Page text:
Thee Oh Sees

Thee Oh Sees

A common saying since Rock & Roll started branching out is that: “rock is dead”. All those who revel in the bands of the past can attest to this, saying repeated phrases like “now that was back when music was music.” and “everything today is just so flushed out with meaningless lyrics or just motivated by the money,” but I think you just need to find the right places to look. Don’t get me wrong, we are all guilty of this (at least I know I am) but it doesn’t have to be like that. Three bands in one night were able to make me believe rock isn’t dead, in fact its just as alive as it has ever been.

The night started with a bang. OBN III’s came on and blew me away. The singer’s performance was ferocious and energetic and the rest of the band followed his lead. I don’t think he sat still for a second, unless it was to take another sip of his drink while holding his mic up to the soloing lead guitarist’s amp to add even more power to their sound. They weren’t the only ones who couldn’t sit still. A pit started and even the singer had to get in on the action and so he joined the audience for a song or two. At this point the crowd was loving it and by the time their set was over the crowd had been left screaming for more.

The Blind Shake came on soon after and didn’t disappoint. I had wondered how they were going to follow the previous band, but they got their audience into the groove to the point where I struggled to stay in the front and capture photos. This trio consisting of 2 “detuned” guitarists and a drummer had such a unique sound I was baffled as to how they did it. Through the use of pedals and strange picking techniques they had made the perfect set of noise that got the crowd moving and set Thee Oh-Sees up perfectly.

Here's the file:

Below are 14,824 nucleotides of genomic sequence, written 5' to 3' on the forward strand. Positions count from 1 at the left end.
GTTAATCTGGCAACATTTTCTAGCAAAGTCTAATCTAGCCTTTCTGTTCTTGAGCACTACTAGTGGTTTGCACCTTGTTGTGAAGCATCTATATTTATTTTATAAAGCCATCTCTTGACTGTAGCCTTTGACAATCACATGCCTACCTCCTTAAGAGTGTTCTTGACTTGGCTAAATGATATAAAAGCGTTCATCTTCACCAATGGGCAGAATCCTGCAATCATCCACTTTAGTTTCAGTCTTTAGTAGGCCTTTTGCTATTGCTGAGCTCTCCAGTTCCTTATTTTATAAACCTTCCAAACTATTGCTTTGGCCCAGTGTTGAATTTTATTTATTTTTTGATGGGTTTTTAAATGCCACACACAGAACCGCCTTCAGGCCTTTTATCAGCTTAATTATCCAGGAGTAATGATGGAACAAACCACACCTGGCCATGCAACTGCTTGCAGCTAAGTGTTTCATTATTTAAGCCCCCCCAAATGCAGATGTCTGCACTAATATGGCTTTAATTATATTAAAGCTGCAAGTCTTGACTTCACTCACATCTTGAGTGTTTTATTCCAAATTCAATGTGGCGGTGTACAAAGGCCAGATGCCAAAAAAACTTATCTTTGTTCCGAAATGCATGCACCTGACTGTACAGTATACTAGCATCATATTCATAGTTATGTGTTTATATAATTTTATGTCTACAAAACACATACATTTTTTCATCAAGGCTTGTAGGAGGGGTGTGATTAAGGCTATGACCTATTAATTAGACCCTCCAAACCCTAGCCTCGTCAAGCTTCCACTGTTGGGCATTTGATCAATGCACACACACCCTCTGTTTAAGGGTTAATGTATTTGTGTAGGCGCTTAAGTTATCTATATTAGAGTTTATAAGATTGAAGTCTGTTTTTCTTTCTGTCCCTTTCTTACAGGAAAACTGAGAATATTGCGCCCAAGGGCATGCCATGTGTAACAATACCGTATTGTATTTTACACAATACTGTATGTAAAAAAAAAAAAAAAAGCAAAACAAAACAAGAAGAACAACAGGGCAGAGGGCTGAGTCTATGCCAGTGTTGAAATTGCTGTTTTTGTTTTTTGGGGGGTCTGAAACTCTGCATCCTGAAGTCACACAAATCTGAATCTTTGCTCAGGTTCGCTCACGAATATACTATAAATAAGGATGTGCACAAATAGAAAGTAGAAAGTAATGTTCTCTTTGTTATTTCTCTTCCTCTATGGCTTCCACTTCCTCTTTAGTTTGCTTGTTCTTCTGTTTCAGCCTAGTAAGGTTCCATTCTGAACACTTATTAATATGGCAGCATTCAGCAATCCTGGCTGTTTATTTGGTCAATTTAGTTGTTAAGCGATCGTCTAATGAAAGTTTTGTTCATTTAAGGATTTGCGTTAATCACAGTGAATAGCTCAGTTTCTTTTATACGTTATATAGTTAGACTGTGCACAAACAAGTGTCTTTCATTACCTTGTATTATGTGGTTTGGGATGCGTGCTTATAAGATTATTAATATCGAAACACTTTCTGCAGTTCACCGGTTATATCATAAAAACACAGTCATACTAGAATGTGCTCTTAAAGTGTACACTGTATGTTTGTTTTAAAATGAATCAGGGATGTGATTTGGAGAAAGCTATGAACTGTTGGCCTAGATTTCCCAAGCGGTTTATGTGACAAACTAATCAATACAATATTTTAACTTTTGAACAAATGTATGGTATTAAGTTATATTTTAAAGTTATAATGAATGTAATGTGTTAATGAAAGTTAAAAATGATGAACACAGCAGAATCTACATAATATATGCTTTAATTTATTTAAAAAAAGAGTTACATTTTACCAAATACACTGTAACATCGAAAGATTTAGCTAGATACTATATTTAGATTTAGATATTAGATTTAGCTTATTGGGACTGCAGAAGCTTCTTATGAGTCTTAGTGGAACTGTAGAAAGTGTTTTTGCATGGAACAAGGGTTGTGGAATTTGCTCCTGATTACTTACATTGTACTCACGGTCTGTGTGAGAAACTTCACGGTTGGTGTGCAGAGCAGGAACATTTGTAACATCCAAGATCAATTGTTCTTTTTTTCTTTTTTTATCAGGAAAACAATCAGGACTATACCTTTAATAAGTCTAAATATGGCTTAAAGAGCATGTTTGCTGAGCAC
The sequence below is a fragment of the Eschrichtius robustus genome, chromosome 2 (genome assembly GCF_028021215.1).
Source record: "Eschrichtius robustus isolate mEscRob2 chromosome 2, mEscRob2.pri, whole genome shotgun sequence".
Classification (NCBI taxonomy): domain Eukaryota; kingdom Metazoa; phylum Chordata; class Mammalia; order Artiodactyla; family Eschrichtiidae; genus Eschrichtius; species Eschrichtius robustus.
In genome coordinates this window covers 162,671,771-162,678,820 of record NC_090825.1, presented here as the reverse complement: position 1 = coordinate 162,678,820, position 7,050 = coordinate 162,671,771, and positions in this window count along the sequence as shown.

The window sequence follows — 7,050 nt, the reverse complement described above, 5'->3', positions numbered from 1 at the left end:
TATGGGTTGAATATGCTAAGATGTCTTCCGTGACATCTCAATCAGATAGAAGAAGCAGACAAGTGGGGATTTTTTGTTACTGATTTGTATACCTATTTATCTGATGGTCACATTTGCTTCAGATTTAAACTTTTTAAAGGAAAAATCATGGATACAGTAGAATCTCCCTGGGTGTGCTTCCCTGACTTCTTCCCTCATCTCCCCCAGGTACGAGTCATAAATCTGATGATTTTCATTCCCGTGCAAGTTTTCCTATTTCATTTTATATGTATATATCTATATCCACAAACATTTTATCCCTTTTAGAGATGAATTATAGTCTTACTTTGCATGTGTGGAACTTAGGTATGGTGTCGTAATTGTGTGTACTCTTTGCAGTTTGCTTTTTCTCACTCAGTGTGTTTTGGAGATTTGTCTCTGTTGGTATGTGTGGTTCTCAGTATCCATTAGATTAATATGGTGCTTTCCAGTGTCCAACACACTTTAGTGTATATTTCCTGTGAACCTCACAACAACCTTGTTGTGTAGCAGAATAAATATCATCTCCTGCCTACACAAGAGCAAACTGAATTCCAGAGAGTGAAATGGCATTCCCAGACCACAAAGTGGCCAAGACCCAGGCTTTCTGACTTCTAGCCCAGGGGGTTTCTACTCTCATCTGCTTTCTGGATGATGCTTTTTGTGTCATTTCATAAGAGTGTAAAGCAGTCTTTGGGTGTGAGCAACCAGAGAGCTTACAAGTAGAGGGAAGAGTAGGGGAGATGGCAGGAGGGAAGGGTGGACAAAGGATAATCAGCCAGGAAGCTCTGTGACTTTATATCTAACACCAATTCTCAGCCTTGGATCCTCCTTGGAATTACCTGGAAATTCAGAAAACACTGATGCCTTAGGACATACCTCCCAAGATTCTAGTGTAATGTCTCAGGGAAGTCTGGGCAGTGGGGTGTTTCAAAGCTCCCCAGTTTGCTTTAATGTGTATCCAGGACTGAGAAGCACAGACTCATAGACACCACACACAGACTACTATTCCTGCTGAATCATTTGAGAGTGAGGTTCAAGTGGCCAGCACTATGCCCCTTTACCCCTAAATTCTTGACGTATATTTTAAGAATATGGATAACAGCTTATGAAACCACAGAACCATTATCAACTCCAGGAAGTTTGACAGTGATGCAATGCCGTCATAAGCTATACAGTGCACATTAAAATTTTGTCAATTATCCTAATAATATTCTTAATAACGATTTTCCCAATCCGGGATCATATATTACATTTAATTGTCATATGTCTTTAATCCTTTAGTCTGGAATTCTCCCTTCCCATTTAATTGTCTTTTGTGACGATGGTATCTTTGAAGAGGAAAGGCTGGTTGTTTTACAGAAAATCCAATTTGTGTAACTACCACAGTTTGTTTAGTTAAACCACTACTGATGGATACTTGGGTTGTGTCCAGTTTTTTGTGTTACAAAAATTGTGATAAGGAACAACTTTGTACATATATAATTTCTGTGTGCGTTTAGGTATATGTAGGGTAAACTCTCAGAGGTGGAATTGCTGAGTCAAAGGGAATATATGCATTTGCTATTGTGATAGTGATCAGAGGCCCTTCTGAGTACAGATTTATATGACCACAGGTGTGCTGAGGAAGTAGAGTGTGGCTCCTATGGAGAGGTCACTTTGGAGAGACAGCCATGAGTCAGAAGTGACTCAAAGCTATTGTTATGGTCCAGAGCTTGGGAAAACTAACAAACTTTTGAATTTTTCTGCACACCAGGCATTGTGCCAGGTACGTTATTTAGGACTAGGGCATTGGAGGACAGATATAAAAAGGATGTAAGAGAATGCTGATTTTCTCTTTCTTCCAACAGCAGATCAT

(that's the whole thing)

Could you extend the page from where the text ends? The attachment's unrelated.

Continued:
The Oh Sees

The Crowd at The Constellation Room

Because of the rampant energy in the crowd during The Blind Shake, I had to mentally prepare myself for Thee Oh-Sees. I knew the audience wouldn’t hold back singing and moving to their favorite songs and I didn’t want to miss a good shot. I held my ground for the first 3 songs but after that I couldn’t help but be consumed by crowd. This was the first time I have ever been in a pit too hard to handle and take pictures at the same time. Thee Oh-Sees put on a stunning performance. The sounds John Dwyer was making with his guitar didn’t make physical sense and the rest of the band complimented his every move. The fuzzy screeches and continuous delays were creating something that any fan of the weirder side of rock would grovel in. The mood of the room was constantly shifting from pure ambient amazement to fast and rhythmic movement. I am surprised that no one had a heart attack with the violent, yet exciting dynamic shifts. I wasn’t surprised to find out that this show had been sold out. I’ve never seen so many people in the Constellation Room before and I don’t think a single one of those tickets went to waste as the place was filled to the brim with sweaty bodies and smiling faces.

That is what made me realize Rock isn’t dead. It’s standing right in front of you, because in the end every smiling face in that audience left with an experience they won’t soon forget. The very nature of Rock is to be inventive and different, that’s why it’s evolved so fast. And if you’re looking for inventive and different then look at Thee Oh-Sees, The Blind Shake, and the OBN III’s, because they are changing the game, and I’m excited to listen when bands branch off from their style because nothing is more enticing than weird.

About The Author

Writer & Photographer

Andrew London began as one of the youngest components to Music In Press, joining at the age of 16 as both a writer and photographer.

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